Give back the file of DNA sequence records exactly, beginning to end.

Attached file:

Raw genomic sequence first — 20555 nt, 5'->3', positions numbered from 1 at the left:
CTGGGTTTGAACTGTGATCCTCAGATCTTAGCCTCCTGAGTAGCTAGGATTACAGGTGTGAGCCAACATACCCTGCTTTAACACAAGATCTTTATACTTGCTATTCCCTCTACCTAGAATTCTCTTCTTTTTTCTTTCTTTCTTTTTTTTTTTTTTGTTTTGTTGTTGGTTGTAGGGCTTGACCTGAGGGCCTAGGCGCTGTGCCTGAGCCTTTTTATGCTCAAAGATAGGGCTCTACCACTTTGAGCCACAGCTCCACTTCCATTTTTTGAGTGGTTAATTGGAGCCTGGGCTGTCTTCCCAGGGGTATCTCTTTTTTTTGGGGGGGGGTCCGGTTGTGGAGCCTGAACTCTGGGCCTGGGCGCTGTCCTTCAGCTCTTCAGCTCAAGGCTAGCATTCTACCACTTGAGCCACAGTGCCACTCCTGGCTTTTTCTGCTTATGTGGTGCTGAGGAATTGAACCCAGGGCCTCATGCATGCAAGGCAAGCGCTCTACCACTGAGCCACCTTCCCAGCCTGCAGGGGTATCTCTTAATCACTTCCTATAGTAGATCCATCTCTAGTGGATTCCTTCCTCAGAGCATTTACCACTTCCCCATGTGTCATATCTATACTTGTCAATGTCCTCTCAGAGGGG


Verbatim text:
Raw genomic sequence first — 20555 nt, 5'->3', positions numbered from 1 at the left:
CTGGGTTTGAACTGTGATCCTCAGATCTTAGCCTCCTGAGTAGCTAGGATTACAGGTGTGAGCCAACATACCCTGCTTTAACACAAGATCTTTATACTTGCTATTCCCTCTACCTAGAATTCTCTTCTTTTTTCTTTCTTTCTTTTTTTTTTTTTTGTTTTGTTGTTGGTTGTAGGGCTTGACCTGAGGGCCTAGGCGCTGTGCCTGAGCCTTTTTATGCTCAAAGATAGGGCTCTACCACTTTGAGCCACAGCTCCACTTCCATTTTTTGAGTGGTTAATTGGAGCCTGGGCTGTCTTCCCAGGGGTATCTCTTTTTTTTGGGGGGGGGTCCGGTTGTGGAGCCTGAACTCTGGGCCTGGGCGCTGTCCTTCAGCTCTTCAGCTCAAGGCTAGCATTCTACCACTTGAGCCACAGTGCCACTCCTGGCTTTTTCTGCTTATGTGGTGCTGAGGAATTGAACCCAGGGCCTCATGCATGCAAGGCAAGCGCTCTACCACTGAGCCACCTTCCCAGCCTGCAGGGGTATCTCTTAATCACTTCCTATAGTAGATCCATCTCTAGTGGATTCCTTCCTCAGAGCATTTACCACTTCCCCATGTGTCATATCTATACTTGTCAATGTCCTCTCAGAGGGG